More than 600 people in St. Petersburg were among a total of almost 1,500 arrested across Russia. Police were intent on nullifying the pro-Navalny rallies as fears grow over the Kremlin critic's well-being.
More than 1,400 protesters were arrested in Russia on Wednesday as supporters of jailed opposition leader Alexei Navalny took part in rallies in dozens of cities across the country.
The protesters called for the Kremlin critic's freedom as concerns endure over his deteriorating health after three weeks on a hunger strike.
Many of those arrested on Wednesday were seized before the protests had even got underway, including two of Navalny's most prominent associates in Moscow.
A woman defies a police officer during a protest in Ulan-Ude, the regional capital of Buryatia, near the Russia-Mongolia border
The protests took place on the same day that President Vladimir Putin delivered his annual state-of-the-nation address, warning the West not to cross Russia's "red lines" while again making no mention of Navalny nor his plight.
In the capital, Navalny spokeswoman Kira Yarmysh and Lyubov Sobol, a top associate of the Kremlin critic, were detained by police on Wednesday morning.
Yarmysh, who was put under house arrest after pro-Navalny protests in January, was seized outside her apartment building when she went out during the one hour she is permitted to leave, her lawyer, Veronika Polyakova, said. Yarmysh was subsequently taken to a police station and charged with organizing an illegal gathering.
Sobol was forcibly removed from a taxi by uniformed police, according to her lawyer, Vladimir Voronin.
Navalny's organization called upon supporters to unite after reports over the weekend that his health had taken a serious turn for the worse.
"The situation with Alexei is indeed critical, and so we moved up the day of the mass protests," Vladimir Ashurkov, a close Navalny ally and executive director of the Foundation for Fighting Corruption, told The Associated Press.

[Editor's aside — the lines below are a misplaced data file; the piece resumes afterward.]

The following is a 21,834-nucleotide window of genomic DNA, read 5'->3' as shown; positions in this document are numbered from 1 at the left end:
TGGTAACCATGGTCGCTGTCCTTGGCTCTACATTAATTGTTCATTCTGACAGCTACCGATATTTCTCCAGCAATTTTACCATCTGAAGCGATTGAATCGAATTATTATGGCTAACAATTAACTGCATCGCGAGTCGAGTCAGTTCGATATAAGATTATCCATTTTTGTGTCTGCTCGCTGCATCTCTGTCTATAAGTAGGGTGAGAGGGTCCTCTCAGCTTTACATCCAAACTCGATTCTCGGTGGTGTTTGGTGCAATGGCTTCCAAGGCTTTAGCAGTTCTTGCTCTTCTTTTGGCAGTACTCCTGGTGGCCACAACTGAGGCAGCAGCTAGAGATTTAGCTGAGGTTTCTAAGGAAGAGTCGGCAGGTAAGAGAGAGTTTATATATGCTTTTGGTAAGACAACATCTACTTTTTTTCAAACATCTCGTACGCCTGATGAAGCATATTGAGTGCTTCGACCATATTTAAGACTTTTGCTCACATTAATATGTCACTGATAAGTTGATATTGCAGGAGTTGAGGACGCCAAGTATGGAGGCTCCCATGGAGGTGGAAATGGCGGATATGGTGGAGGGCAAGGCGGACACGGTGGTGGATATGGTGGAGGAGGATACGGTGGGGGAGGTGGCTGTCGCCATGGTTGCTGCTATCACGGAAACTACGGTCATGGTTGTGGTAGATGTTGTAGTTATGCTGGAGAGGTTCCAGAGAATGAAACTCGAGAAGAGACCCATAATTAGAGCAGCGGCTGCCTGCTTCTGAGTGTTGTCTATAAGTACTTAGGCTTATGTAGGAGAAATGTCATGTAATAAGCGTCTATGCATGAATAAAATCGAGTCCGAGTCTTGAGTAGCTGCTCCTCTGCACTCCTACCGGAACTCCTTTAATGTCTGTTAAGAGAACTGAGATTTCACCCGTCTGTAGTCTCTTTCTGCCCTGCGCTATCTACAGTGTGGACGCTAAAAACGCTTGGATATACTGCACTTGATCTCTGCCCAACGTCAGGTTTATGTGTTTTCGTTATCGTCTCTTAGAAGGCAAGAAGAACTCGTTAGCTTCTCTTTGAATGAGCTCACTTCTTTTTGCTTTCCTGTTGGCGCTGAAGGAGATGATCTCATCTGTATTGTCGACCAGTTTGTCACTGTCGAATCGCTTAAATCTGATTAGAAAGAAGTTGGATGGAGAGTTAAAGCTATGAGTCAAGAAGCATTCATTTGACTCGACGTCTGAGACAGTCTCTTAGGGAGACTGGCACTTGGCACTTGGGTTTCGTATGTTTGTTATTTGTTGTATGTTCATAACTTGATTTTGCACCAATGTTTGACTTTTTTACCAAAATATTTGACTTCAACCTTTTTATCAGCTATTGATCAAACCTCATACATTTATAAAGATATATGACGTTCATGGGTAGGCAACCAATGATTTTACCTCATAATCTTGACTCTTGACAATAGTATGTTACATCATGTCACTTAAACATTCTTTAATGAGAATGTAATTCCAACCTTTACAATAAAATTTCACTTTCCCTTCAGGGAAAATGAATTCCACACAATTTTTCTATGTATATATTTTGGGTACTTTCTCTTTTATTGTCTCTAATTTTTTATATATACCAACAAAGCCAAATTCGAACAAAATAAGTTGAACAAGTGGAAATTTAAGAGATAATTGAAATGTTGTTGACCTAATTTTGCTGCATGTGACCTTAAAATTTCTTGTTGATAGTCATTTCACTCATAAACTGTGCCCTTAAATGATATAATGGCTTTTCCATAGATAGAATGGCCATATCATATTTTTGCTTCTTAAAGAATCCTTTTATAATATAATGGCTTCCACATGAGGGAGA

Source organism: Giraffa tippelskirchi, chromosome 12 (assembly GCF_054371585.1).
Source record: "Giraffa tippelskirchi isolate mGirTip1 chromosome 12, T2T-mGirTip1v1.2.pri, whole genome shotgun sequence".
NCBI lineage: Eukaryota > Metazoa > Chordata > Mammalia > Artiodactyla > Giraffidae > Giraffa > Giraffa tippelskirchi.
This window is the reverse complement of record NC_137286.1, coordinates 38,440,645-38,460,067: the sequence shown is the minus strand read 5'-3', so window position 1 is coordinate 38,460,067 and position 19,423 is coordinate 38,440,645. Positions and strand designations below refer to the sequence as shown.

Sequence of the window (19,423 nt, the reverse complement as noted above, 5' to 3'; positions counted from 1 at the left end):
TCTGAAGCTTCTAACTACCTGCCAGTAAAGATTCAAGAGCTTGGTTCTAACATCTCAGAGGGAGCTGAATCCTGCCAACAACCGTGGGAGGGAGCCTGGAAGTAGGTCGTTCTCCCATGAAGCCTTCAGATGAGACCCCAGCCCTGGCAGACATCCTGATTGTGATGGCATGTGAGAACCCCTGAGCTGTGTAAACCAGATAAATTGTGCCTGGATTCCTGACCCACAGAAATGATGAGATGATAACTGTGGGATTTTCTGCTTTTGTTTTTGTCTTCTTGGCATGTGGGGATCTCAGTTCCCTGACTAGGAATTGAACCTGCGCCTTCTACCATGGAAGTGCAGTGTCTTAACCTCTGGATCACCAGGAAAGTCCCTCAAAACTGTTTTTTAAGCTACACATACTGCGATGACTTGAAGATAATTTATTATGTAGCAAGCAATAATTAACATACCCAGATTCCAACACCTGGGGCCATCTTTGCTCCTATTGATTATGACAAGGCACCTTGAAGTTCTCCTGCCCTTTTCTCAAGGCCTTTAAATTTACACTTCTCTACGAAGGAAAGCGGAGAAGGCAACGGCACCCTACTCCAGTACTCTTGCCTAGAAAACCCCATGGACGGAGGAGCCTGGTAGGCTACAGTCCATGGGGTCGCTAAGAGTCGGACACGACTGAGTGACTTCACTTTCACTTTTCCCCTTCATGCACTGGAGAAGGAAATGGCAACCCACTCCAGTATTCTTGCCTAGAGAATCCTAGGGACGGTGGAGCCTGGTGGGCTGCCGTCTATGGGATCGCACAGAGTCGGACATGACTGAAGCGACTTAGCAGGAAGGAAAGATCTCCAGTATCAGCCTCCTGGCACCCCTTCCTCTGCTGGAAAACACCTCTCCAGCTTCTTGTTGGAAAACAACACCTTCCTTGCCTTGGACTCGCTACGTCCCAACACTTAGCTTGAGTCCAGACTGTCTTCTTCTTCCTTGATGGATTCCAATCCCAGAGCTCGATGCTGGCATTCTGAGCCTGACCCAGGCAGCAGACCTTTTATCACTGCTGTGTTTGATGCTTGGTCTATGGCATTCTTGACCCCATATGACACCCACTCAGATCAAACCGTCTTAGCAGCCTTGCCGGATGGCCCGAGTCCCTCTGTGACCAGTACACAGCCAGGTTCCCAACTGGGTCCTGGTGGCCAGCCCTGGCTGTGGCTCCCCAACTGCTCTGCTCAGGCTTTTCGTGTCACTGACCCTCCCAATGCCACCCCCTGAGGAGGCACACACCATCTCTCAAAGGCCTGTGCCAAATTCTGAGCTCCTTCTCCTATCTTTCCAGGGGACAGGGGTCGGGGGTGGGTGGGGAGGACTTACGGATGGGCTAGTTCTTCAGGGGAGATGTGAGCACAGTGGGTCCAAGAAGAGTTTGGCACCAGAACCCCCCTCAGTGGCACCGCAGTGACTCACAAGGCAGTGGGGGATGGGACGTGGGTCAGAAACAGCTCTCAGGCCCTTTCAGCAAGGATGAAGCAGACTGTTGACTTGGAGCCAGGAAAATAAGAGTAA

"Alexei's health has sharply deteriorated, and he is in a rather critical condition. Doctors are saying that he should be admitted into intensive care."
Navalny's team asked supporters to gather at Moscow's Manezh Square, right by the Kremlin walls, but police barricaded it off. Instead, a large crowd assembled at the nearby Russian State Library, while another lined up along Tverskaya Street, a main avenue that leads to the square. Both groups then proceeded to march along the streets of the Russian capital.
In President Putin's hometown of St. Petersburg, police blocked off Palace Square, the vast area outside the Hermitage museum, forcing protesters to relocate along nearby Nevsky Prospekt.
Independent Russian human rights group OVD-Info reported 1,496 people had been arrested in 82 cities. The highest number of those arrests came in St. Petersburg, with 600 people taken in by police.
Meanwhile, The St. Petersburg State University of Aerospace Instrumentation warned students not to take part in the protests, threatening them with expulsion should they do so.
Further disruption to Navalny operations occurred elsewhere in Russia. The OVD-Info group reported that authorities searched the offices of the Foundation for Fighting Corruption in Yekaterinbrug and detained a Navalny-affiliated journalist in Khabarovsk.
Navalny, 44, was arrested in January upon his return from Germany, where he had been convalescing for five months after being poisoned by a nerve agent — an attack he blames on the Kremlin, though government officials have denied responsibility.
A Russian court deemed Navalny's stay in Germany illegal as it violated the terms of a suspended sentence he was handed for a 2014 embezzlement conviction and ordered him to serve two-and-a-half years in prison.
Navalny began his hunger strike to protest prison officials' refusal to let his doctors visit when he began experiencing severe back pain and a loss of feeling in his legs.
jsi/rc (AP, Reuters)